'Generation Iron' has pumped-up personalities
Bodybuilders are a peculiar bunch. They're extraordinary physical specimens, driven to sculpt their legs, biceps, shoulders and glutes into chiseled masses of impenetrable muscle. Point a camera at them, though — as writer-director Vlad Yudin does for the engaging documentary “Generation Iron” — and these intimidating mountains of taut flesh reveal themselves to be charismatic, funny, passionate and totally aware of the unusual nature of their chosen lifestyles. As narrator Mickey Rourke puts it, “They're in a freak show, with no circus tent to hide away in.”
Yudin's film is a direct relative of the 1977 hit “Pumping Iron,” which introduced mainstream audiences to the Mr. Olympia bodybuilding competition and helped transform Arnold Schwarzenegger into a household name.
Not much has changed. The science behind rigorous weight training has advanced over the years. Controversial supplements and steroids, which are candidly discussed in Yudin's film, play a larger part in the development of competitive bodybuilders.
But the men showcased in “Generation Iron” still mirror the aggressive, athletic protagonists we're accustomed to seeing in fictional and nonfiction sports features. They are relentless competitors, consumed by their desire to succeed at their chosen sport. They accept no shortcuts. That's why they are the best of the best at what they do.
Sean O'Connell is a contributing writer to the Washington Post.
Show commenting policy
TribLive commenting policy
You are solely responsible for your comments and by using TribLive.com you agree to our Terms of Service.
We moderate comments. Our goal is to provide substantive commentary for a general readership. By screening submissions, we provide a space where readers can share intelligent and informed commentary that enhances the quality of our news and information.
While most comments will be posted if they are on-topic and not abusive, moderating decisions are subjective. We will make them as carefully and consistently as we can. Because of the volume of reader comments, we cannot review individual moderation decisions with readers.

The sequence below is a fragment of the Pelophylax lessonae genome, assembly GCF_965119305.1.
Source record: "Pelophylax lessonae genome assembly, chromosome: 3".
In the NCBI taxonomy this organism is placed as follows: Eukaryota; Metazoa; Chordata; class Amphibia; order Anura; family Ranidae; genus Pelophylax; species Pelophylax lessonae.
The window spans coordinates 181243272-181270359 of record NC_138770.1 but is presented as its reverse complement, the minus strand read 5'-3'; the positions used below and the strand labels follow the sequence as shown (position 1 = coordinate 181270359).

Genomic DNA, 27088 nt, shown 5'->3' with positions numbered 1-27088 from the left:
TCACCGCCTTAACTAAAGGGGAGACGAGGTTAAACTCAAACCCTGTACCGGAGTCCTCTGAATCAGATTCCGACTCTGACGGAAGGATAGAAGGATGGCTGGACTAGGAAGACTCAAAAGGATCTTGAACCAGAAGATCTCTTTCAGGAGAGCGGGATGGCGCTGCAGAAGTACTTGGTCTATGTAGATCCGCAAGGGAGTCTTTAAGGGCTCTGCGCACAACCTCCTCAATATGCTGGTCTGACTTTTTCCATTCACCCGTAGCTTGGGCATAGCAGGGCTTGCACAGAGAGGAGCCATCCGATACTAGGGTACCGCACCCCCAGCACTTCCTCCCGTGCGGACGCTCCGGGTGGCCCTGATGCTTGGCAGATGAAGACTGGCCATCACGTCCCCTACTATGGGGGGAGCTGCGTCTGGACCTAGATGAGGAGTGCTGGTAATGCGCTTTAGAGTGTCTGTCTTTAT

We value thoughtful comments representing a range of views that make their point quickly and politely. We make an effort to protect discussions from repeated comments either by the same reader or different readers.
We follow the same standards for taste as the daily newspaper. A few things we won't tolerate: personal attacks, obscenity, vulgarity, profanity (including expletives and letters followed by dashes), commercial promotion, impersonations, incoherence, proselytizing and SHOUTING. Don't include URLs to Web sites.
We do not edit comments. They are either approved or deleted. We reserve the right to edit a comment that is quoted or excerpted in an article. In this case, we may fix spelling and punctuation.
We welcome strong opinions and criticism of our work, but we don't want comments to become bogged down with discussions of our policies and we will moderate accordingly.
We appreciate it when readers and people quoted in articles or blog posts point out errors of fact or emphasis and will investigate all assertions. But these suggestions should be sent via e-mail. To avoid distracting other readers, we won't publish comments that suggest a correction. Instead, corrections will be made in a blog post or in an article.
- DVD reviews: ‘Seventh Son,’ ‘Ballet 422’ and ‘Cut Bank’
- Review: Tomorrow isn’t what it used to be in ‘Tomorrowland’
- Review: ‘Poltergeist’ solid remake of haunted house classic
- Action, comedy, horror — Summer should be hot at the multiplex
- DVD reviews: ‘American Sniper,’ ‘Leviathan’ and ‘Boardwalk Empire: The Complete Series’
- A&E notebook: Locally filmed ‘Captain Z’ coming to DVD, On Demand
- Orson Welles’ unfinished masterpiece to see light of day
- Review: Amazing Randi pulls back the curtain in ‘An Honest Liar’
- Review: New doc puts own ‘Lambert & Stamp’ on Who history